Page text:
WASHINGTON BUREAU — Members of the Senate Health, Education, Labor and Pensions Committee today voted 13-10 to pass a health system bill after amending it to protect the ability of health agents to act as consumer advisors.
HELP Committee members passed the Affordable Health Choices Act, which does not yet have a bill number, on a party-line vote after completing a month-long drafting process.
Meanwhile, producer groups that brought more than 1,000 agents and brokers to Washington for a “fly-in” were expressing concern about the possibility of excessive government interference in the health insurance market.
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The groups sponsoring the 2-day “fly-in” this week are the Independent Insurance Agents and Brokers of America, Alexandria, Va.; the National Association of Health Underwriters, Arlington, Va.; the Council of Insurance Agents and Brokers, Washington; the National Association of Insurance and Financial Advisors, Falls Church, Va.; and AHIA-NAIFA, NAIFA’s health insurance affiliate.
Producers and health insurers have been most vocal about provisions of the HELP health bill, the Affordable Health Choices Act, which would create a public health coverage option administered by the U.S. Department of Health and Human Services and another section that would create a “Navigators” system to help individuals and small groups find health coverage.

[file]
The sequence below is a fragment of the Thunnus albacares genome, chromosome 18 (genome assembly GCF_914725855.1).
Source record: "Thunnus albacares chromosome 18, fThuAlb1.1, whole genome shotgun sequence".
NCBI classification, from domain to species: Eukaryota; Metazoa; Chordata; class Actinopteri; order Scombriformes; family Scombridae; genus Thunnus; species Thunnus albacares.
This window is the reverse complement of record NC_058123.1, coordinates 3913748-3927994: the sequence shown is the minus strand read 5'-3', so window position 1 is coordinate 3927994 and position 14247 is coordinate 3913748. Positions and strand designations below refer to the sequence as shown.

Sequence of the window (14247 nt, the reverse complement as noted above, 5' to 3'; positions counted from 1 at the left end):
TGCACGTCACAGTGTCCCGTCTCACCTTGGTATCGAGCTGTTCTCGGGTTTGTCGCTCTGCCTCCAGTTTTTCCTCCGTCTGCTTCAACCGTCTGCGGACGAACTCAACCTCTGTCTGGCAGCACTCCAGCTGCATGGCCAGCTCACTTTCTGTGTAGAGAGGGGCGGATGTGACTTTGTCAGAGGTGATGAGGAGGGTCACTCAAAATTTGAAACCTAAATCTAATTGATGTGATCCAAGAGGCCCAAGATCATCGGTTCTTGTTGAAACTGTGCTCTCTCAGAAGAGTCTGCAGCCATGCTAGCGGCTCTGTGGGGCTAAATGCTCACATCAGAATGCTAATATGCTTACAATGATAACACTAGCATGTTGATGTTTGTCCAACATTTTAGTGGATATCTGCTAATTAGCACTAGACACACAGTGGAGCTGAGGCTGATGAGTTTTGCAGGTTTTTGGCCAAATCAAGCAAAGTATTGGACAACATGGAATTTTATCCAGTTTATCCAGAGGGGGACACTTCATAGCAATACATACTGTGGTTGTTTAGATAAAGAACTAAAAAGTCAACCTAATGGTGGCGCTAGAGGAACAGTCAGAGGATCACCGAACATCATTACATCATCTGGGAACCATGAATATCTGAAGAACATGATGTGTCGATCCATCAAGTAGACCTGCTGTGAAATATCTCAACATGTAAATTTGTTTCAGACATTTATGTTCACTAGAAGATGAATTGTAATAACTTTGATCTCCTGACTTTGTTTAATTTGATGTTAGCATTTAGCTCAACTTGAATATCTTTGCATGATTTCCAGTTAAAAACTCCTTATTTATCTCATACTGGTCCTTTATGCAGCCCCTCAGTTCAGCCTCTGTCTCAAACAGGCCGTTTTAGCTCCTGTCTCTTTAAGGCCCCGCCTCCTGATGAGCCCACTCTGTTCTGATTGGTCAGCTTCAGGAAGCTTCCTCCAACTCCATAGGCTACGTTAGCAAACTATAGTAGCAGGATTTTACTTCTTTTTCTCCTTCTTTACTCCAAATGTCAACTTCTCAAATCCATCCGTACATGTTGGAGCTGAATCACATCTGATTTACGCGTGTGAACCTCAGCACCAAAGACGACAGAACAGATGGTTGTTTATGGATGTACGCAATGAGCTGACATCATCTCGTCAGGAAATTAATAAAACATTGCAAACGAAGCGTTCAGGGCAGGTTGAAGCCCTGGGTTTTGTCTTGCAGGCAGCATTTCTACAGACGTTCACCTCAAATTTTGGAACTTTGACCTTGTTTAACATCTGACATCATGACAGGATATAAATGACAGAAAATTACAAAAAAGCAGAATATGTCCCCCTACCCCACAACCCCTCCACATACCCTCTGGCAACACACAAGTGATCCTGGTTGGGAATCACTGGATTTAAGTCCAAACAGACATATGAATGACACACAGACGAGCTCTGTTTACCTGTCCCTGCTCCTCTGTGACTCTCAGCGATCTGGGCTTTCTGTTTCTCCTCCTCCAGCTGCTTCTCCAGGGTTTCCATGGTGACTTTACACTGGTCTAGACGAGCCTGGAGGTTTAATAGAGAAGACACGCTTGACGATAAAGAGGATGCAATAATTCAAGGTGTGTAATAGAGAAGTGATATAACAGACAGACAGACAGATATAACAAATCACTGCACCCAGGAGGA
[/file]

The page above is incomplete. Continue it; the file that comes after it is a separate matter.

“Health insurance agents and brokers strongly oppose a government-run public plan that would unfairly compete with the private health insurance market, divide risk pools and pile on significant unnecessary costs to health care reform compared to sensible improvements to private insurance markets,” the producer groups that organized the fly-in say in a joint statement.
But producer group representatives were expressing cautious optimism about the Navigators system provision.
The bill approved by the HELP Committee includes a Navigators system amendment, offered by Sen. Orrin Hatch, R-Utah, that received strong support from producers.
The original version of the Navigators provision would have awarded grants to public and private entities to “conduct public education; distribute fair and impartial information regarding health plans; [and] assist with enrollment and provide information.”
That original version would have barred agents from participation in the Navigators health education and enrollment assistance program.
The Hatch amendment adds “other licensed insurance agents and brokers” to the list of individuals and organizations authorized to serve as Navigators.
The Hatch amendment also mandates that any information given to consumers who use the Navigators system be provided by “qualified, and licensed, if appropriate” personnel.”